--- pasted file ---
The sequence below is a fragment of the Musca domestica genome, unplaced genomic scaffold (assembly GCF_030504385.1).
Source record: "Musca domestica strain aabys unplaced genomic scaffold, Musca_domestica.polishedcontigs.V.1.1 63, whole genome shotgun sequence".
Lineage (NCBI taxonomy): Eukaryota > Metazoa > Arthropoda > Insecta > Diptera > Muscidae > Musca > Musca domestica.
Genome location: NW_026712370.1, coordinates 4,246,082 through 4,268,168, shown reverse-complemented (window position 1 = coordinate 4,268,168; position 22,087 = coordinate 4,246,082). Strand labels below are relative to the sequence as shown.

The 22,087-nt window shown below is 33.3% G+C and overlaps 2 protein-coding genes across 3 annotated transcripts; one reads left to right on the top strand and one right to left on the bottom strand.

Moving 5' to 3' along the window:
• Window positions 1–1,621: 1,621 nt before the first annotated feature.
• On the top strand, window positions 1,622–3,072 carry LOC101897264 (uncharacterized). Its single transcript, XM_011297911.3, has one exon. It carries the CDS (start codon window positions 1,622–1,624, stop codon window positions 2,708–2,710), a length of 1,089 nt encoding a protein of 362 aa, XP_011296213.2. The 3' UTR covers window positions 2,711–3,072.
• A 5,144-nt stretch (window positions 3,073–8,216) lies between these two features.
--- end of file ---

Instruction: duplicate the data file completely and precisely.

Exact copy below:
The sequence below is a fragment of the Musca domestica genome, unplaced genomic scaffold (assembly GCF_030504385.1).
Source record: "Musca domestica strain aabys unplaced genomic scaffold, Musca_domestica.polishedcontigs.V.1.1 63, whole genome shotgun sequence".
Lineage (NCBI taxonomy): Eukaryota > Metazoa > Arthropoda > Insecta > Diptera > Muscidae > Musca > Musca domestica.
Genome location: NW_026712370.1, coordinates 4,246,082 through 4,268,168, shown reverse-complemented (window position 1 = coordinate 4,268,168; position 22,087 = coordinate 4,246,082). Strand labels below are relative to the sequence as shown.

The 22,087-nt window shown below is 33.3% G+C and overlaps 2 protein-coding genes across 3 annotated transcripts; one reads left to right on the top strand and one right to left on the bottom strand.

Moving 5' to 3' along the window:
• Window positions 1–1,621: 1,621 nt before the first annotated feature.
• On the top strand, window positions 1,622–3,072 carry LOC101897264 (uncharacterized). Its single transcript, XM_011297911.3, has one exon. It carries the CDS (start codon window positions 1,622–1,624, stop codon window positions 2,708–2,710), a length of 1,089 nt encoding a protein of 362 aa, XP_011296213.2. The 3' UTR covers window positions 2,711–3,072.
• A 5,144-nt stretch (window positions 3,073–8,216) lies between these two features.